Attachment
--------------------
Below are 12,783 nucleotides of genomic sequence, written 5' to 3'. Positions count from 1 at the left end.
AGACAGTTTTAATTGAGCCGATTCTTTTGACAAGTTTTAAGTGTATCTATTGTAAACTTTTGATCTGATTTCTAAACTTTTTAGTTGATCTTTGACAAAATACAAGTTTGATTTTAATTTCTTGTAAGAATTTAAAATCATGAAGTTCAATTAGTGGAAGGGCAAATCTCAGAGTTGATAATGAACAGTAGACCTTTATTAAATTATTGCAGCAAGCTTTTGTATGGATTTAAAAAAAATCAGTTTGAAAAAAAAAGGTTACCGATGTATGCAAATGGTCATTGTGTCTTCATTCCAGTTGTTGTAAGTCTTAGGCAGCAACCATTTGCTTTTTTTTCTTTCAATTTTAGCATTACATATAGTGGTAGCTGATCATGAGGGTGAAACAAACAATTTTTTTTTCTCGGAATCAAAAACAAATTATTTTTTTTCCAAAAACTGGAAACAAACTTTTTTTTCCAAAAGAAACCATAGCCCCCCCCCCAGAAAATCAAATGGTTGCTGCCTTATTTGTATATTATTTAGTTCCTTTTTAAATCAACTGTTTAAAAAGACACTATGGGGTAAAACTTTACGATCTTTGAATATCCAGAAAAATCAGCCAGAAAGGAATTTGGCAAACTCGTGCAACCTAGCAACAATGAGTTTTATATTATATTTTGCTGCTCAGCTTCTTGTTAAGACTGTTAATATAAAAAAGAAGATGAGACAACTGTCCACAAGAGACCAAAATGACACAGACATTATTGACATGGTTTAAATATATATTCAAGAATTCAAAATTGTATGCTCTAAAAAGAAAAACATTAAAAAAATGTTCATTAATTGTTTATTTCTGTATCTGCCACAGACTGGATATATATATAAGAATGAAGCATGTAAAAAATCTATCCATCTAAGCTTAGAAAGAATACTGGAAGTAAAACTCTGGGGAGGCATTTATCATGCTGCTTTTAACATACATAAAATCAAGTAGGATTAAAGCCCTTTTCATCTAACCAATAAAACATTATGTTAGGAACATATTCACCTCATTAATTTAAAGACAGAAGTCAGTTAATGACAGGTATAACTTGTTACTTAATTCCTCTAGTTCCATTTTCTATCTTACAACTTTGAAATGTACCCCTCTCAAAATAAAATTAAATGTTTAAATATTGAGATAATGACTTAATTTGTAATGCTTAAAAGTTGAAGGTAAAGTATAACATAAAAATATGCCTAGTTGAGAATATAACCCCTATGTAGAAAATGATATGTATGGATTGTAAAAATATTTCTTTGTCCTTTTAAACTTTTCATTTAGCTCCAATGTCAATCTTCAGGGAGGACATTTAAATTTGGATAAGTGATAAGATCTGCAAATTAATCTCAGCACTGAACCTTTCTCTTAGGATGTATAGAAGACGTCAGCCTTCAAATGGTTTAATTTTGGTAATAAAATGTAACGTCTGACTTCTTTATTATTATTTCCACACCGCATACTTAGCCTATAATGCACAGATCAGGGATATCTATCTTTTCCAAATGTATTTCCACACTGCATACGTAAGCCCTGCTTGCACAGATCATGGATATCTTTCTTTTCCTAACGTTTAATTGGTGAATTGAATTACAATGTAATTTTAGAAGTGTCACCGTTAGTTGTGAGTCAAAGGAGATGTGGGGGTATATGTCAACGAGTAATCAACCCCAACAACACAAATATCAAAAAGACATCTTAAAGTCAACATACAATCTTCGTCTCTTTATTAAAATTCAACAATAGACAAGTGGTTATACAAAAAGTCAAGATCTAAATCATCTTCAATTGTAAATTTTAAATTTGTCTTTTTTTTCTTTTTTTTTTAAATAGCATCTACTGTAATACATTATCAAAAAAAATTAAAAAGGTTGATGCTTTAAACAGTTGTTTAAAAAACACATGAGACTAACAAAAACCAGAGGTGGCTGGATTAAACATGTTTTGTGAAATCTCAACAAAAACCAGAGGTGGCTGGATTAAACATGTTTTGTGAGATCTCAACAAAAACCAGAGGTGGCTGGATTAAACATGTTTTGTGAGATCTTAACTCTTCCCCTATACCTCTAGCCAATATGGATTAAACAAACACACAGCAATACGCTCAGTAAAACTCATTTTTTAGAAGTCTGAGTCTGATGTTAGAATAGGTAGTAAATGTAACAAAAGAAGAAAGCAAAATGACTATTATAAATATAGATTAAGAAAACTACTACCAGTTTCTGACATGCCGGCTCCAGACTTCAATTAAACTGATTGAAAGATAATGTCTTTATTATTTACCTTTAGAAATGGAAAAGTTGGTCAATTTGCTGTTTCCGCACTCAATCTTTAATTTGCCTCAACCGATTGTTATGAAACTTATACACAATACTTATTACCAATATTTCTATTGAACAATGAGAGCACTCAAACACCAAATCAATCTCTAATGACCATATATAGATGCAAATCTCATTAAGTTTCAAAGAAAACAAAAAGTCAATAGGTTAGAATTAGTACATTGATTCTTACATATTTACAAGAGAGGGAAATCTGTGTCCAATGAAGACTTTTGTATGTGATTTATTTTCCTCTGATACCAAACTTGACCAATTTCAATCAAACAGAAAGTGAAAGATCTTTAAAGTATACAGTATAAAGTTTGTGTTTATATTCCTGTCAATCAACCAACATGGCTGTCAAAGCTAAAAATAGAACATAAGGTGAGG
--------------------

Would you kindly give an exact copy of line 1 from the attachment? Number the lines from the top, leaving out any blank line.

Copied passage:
Below are 12,783 nucleotides of genomic sequence, written 5' to 3'. Positions count from 1 at the left end.